Microsoft Corporation Slips After Swinging To Net Loss

Apple MicrosoftSatya Nadella by n.bhupinder on 2014-07-10 23:09:07

Microsoft released its fourth fiscal quarter earnings after closing bell tonight, posting adjusted earnings of 62 cents per share on revenue of $22.18 billion. Analysts had been expecting the company to post non-GAAP earnings of 58 cents per share and revenue of $22.05 billion.

They had been gradually reducing their estimates for adjusted earnings, pushing them down from 63 cents per share four months ago. In the same quarter last year, Microsoft posted earnings of 55 cents per share and revenue of $23.38 billion.

Key metrics from Microsoft’s earnings report

Microsoft swung to a net loss of 40 cents per share as a result of the $7.6 billion write-down it took on the $8 billion acquisition of Nokia’s devices division last year. The software giant also took a restructuring charge of $780 million, which it previously warned would be between $750 million and $850 million due to job cuts in connection with the acquisition.

Additionally, Microsoft recorded a $160 million charge in connection with the restructuring plan that was previously set before the Nokia acquisition. In all, the charges had a negative impact of $1.02 per share. In last year’s fourth fiscal quarter, Microsoft posted net earnings of 55 cents per share.

Microsoft’s sales by segment

Commercial revenue was $13.5 billion, compared to the consensus estimate of $13.63 billion. The annual run rate for commercial cloud annualized revenue has surpassed $8 billion. Commercial Cloud revenue climbed 88% driven by Office 365, Dynammics CRM Online and Azure.

Also the Computing and Gaming Hardware division, which includes the Surface tablet and the Xbox, brought in almost $2 billion in revenue. Server Products and Services recorded a 4% increase in revenue, while Dynamics revenue increased 6%. Office Commercial products and services saw a 4% decline in revenue. Windows licensing revenue fell 8%.

Windows OEM revenue declined 22% due to the falling PC market, while Surface revenue increased 117% to $888 million driven by the Surface 3 and the Surface Pro 3. Xbox revenue increased 27% thanks to consoles, Xbox Live, and first-party games. Microsoft also recorded a 21% increase in search ad revenue with Bing’s share of the U.S. market rising 110 basis points to 20.3%.

As of this writing, shares of Microsoft were down 3.72% at $45.53 per share in after-hours trades.


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About the Author

Michelle Jones
Michelle Jones was a television news producer for eight years. She produced the morning news programs for the NBC affiliates in Evansville, Indiana and Huntsville, Alabama and spent a short time at the CBS affiliate in Huntsville. She has experience as a writer and public relations expert for a wide variety of businesses. Michelle has been with ValueWalk since 2012 and is now our editor-in-chief. Email her at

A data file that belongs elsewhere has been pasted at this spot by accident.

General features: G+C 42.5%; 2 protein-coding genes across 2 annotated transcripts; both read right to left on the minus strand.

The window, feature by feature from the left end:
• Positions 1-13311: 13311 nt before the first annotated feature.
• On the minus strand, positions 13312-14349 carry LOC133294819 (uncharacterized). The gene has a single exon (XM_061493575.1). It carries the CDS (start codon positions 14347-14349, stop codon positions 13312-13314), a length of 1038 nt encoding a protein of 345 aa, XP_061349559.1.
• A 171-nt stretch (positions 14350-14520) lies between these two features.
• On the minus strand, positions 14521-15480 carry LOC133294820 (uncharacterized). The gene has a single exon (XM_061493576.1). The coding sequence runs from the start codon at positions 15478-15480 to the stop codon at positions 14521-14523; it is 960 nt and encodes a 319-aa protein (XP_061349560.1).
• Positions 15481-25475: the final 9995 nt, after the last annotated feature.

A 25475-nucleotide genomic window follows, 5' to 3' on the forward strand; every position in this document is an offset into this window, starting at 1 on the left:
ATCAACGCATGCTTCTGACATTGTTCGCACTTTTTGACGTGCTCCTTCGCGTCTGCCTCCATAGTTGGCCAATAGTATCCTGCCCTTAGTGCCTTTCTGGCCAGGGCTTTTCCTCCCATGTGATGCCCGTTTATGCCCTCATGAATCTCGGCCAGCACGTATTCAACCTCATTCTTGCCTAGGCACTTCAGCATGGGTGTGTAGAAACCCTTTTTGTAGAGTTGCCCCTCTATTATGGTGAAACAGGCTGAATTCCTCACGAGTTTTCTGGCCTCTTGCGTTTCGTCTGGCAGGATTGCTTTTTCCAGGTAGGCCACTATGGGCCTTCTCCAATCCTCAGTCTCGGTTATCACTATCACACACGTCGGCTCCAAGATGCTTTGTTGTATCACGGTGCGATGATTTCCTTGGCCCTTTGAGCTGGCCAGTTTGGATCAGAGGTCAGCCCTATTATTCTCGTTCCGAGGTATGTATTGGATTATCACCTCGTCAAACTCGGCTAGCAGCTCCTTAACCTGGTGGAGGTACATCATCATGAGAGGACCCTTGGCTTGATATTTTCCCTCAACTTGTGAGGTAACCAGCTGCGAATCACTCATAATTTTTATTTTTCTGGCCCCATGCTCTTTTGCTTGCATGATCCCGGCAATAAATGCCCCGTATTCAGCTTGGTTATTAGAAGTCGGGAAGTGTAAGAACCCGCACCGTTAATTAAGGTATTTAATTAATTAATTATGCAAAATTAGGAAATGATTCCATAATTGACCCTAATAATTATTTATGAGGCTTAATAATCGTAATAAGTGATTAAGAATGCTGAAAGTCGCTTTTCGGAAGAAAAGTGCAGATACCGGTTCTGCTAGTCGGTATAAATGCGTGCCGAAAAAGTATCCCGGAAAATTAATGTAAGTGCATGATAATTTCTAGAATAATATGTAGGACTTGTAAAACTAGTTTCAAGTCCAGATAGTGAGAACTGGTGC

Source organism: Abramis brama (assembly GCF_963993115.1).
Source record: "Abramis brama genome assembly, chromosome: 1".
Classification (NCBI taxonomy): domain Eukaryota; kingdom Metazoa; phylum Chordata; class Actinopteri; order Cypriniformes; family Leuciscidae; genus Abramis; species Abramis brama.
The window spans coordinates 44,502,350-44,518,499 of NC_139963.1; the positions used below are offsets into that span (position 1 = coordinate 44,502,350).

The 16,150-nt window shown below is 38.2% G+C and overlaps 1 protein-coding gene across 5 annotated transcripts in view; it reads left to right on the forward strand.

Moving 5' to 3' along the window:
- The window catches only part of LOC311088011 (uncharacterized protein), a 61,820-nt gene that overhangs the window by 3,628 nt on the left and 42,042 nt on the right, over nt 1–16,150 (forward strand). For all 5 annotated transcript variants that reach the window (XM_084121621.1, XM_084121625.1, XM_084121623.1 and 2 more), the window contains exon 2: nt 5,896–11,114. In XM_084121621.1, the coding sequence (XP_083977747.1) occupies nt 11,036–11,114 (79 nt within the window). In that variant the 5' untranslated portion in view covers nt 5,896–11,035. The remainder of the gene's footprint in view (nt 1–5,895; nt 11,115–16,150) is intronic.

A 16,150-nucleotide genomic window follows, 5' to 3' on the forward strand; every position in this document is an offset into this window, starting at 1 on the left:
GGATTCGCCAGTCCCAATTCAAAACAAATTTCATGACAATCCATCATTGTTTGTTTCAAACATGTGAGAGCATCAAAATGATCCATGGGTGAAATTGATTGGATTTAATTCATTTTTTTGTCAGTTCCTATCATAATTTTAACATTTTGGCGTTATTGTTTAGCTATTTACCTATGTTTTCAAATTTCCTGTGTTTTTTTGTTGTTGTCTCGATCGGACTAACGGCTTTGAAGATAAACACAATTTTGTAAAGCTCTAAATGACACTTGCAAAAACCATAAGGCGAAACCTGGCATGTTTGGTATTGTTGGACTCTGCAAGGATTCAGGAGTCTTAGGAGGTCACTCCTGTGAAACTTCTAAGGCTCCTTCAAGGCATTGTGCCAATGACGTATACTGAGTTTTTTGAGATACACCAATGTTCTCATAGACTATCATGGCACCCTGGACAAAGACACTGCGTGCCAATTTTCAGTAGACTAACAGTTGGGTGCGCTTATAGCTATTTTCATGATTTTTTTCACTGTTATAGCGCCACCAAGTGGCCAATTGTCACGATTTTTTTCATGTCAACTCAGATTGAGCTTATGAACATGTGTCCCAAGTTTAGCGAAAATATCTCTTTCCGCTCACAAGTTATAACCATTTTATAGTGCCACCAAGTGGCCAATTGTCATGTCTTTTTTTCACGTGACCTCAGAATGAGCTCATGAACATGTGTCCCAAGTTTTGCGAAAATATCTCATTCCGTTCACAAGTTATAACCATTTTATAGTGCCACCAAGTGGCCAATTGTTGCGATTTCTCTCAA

2 Comments on "Microsoft Corporation Slips After Swinging To Net Loss"

  1. Microsoft has to be the poorest run large company in the world. They have a monopoly on PCs and make such a poor product that people decide to use their phones instead. It is as if a company had a monopoly on toilet paper and did so bad of a job that people decided to wear diapers. Everyone switching to phones in their own home…that is not a natural development. Anyone who says that is just clueless.

    How could a company as rich as that and with as many talented people always make software where they act like everyone is supposed to buy it. The people lord over us with a spoon full of medicine and say “We changed all this because it is good for you. Here! Drink up!

    I could direct them to make a far more satisfying and enjoyable OS, but honestly I believe they probably have dozens of people there that can too. The wrong people are leading. They need to split up in competing teams. Each team makes an OS. Users critique them. The top few get chosen and the user gets the choice. Losing teams get torn asunder. Leaders are fired. The rest of that design team the other teams can choose. You don’t get chosen, you are out on the street. The next time the surviving teams go again and a new one with random employees, and it starts again.

    Microsoft is killing AMD and Maybe Intel too. Nvidia, and the memory and motherboard makers may not be far behind.

    The best solution is actually to have the Fed break it up, which they should have done over 20 years ago. A dozen competing operating systems that are really windows under the hood, would really breath some life into PCs.

  2. Microsoft why would you build a phone that resembles BlackBerry’s?? Square cornered phone, what are you thinking??? I would offer the same deal I tried to offer BlackBerry. Allow me a executive position but in Canada as I do not wish to go to the states. If terms and condition are met I will offer you a handset design that includes a wearable, both would surpass the likes of Apple and Samsung products.

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